4.8 of 10 Ratings
Please rate this review topic.
You have never rated this topic.
Thank you. You can rate this topic again in 12 months.
A 25-year-old woman presents to her primary care physician complaining of several months of diarrhea. She has also had crampy abdominal pain. She has tried modifying her diet without improvement. She has many watery, non-bloody bowel movements per day. She also reports feeling fatigued. The patient has not recently traveled outside of the country. She has lost 10 pounds since her visit last year, and her BMI is now 20. On exam, she has skin tags and an anal fissure. Which of the following would most likely be seen on endoscopy and biopsy?
Diffuse, non-focal ulcerations with granuloma
Diffuse, non-focal ulcerations without granuloma
Pseudopolyps and continuous mucosal involvement
Focal ulcerations with granuloma
Friable mucosa with pinpoint hemorrhages
Select Answer to see Preferred Response
A 42-year-old female presents to her primary care provider complaining of numbness and tingling bilaterally in her hands for the past month. She has a past medical history of Crohn’s disease and underwent ileal resection 2 years ago. Previously, laboratory studies demonstrated glucose intolerance, which has been managed with lifestyle modifications. The patient’s vital signs are T 98.7 F, HR 98, BP 128/76, and O2 Sat 98%. CBC demonstrates a WBC 7.0, Hgb 10.8, Hct 31.1, and MCV 110. The patient’s Hgb A1c is 5.6%. MRI spine is performed, which shows the following finding (Figure A). What is the most likely cause of the patient’s presentation?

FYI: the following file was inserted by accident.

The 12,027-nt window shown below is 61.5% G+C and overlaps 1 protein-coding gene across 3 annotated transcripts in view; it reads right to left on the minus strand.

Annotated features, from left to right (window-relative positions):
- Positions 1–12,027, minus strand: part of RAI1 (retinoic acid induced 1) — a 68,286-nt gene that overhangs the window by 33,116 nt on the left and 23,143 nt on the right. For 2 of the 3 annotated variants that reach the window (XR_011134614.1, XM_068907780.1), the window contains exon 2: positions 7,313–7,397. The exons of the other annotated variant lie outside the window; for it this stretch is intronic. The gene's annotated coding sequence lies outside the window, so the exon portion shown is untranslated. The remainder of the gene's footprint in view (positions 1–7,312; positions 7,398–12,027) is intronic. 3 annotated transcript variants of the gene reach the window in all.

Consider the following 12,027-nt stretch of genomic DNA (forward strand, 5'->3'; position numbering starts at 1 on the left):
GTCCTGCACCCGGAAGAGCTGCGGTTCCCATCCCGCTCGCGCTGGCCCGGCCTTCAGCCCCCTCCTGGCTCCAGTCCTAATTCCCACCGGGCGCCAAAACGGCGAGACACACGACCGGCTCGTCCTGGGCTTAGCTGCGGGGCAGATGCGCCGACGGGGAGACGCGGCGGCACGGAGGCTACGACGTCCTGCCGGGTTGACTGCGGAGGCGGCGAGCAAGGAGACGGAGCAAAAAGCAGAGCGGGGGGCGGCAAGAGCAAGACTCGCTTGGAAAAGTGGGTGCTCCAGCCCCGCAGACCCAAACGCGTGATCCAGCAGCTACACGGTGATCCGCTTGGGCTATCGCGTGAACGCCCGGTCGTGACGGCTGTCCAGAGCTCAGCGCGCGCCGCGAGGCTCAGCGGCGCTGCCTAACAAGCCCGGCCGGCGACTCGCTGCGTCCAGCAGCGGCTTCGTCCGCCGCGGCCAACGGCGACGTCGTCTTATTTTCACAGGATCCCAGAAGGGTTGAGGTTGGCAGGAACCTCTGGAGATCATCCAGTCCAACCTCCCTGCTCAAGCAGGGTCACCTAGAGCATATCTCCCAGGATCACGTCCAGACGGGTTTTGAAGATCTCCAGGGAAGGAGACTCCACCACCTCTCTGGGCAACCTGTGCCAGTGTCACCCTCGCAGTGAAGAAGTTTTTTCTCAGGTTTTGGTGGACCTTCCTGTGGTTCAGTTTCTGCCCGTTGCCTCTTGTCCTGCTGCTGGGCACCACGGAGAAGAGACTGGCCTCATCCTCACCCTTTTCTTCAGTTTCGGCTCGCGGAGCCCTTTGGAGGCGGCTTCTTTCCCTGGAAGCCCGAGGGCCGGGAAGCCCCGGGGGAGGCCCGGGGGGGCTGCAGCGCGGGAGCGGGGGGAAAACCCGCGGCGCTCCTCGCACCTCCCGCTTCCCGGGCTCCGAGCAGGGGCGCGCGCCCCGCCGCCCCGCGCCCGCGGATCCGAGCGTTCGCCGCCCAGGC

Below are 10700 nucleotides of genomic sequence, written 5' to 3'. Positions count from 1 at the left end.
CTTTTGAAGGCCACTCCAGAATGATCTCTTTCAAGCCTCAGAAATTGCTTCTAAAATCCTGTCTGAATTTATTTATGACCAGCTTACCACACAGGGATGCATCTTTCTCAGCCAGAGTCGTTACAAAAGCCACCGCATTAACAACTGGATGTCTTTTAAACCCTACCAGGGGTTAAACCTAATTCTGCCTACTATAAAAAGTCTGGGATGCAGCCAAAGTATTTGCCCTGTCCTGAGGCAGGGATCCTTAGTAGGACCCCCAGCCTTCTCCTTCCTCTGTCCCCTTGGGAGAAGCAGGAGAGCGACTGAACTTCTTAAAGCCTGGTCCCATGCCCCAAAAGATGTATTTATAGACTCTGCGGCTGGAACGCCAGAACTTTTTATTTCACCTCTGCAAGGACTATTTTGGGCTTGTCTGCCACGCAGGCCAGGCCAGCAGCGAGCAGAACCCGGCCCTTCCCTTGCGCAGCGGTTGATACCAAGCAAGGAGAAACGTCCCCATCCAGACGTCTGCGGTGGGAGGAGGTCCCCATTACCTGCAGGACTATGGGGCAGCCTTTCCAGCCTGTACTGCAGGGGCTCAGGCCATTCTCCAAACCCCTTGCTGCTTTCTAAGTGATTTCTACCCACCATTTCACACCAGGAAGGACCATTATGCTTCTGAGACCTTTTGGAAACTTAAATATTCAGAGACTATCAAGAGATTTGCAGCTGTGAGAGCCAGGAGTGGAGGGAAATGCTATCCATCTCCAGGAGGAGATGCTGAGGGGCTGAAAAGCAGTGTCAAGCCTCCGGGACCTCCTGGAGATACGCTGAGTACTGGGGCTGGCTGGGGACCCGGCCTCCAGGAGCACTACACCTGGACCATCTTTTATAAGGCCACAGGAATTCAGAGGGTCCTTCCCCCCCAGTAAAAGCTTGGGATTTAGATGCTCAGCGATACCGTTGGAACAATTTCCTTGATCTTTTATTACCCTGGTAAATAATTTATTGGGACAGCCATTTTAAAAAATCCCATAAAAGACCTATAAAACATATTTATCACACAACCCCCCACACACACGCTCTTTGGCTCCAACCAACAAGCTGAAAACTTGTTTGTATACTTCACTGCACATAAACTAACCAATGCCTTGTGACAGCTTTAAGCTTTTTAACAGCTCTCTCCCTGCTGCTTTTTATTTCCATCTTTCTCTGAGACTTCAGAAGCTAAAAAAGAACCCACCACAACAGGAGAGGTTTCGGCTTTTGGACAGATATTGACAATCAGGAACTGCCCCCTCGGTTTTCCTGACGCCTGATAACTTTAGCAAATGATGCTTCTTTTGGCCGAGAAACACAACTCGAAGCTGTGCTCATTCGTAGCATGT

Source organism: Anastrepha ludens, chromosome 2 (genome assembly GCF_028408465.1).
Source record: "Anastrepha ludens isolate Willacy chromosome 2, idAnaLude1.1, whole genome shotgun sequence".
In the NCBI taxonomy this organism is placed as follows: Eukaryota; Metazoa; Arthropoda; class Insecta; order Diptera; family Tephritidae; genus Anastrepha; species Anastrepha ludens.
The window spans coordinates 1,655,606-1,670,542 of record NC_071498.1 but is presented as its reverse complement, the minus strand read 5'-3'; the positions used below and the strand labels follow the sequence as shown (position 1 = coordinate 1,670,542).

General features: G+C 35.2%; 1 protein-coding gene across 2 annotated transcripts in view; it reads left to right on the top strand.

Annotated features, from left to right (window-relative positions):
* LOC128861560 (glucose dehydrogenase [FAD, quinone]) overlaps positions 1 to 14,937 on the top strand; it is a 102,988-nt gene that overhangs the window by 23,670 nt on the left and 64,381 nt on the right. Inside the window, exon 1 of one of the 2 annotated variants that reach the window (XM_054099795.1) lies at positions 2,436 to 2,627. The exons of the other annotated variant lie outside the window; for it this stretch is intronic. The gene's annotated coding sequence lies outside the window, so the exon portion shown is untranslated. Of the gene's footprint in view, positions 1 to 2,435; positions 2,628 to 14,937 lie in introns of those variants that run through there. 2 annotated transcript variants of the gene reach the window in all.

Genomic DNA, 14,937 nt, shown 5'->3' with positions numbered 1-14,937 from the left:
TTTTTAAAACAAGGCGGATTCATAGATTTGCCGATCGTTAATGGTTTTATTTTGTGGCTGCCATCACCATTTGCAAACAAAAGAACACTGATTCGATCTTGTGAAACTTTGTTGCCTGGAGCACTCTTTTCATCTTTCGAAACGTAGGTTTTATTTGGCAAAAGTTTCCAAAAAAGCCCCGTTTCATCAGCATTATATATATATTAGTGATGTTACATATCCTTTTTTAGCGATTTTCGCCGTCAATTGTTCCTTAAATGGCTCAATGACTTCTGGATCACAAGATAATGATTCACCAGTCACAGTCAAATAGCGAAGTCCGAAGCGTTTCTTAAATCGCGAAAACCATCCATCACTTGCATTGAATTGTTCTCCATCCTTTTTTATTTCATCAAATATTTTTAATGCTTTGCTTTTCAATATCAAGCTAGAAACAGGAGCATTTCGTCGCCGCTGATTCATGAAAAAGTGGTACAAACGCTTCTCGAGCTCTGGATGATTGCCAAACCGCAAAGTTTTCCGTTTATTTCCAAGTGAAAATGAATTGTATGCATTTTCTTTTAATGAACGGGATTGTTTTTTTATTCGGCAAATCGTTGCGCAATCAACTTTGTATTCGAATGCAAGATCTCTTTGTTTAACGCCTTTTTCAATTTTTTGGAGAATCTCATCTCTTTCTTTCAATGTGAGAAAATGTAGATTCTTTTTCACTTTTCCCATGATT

Long-term poorly managed diabetes mellitus
New onset of multiple sclerosis
Manifestation of a previously untreated syphilis infection
Consequence of ileal resection
Autoimmune destruction of gastric parietal cells
A 27-year-old man presents to the emergency department for weakness and fatigue. His symptoms started 3 days ago and have been gradually worsening. The patient has a history of poorly managed Crohn disease and currently has a complication being managed by his surgeon. This past month, he has had 4 episodes of severe abdominal pain requiring admission. His temperature is 97.6°F (36.4°C), blood pressure is 114/64 mmHg, pulse is 120/min, respirations are 12/min, and oxygen saturation is 98% on room air. Physical exam is notable for the finding in Figure A which is suctioned and cleaned. His abdomen is nontender. Laboratory studies are ordered as seen below.Serum:Na+: 139 mEq/LCl-: 100 mEq/LK+: 3.3 mEq/LHCO3-: 25 mEq/LBUN: 20 mg/dLGlucose: 90 mg/dLCreatinine: 1.4 mg/dLCa2+: 10.2 mg/dLWhich of the following is the most appropriate initial step in management?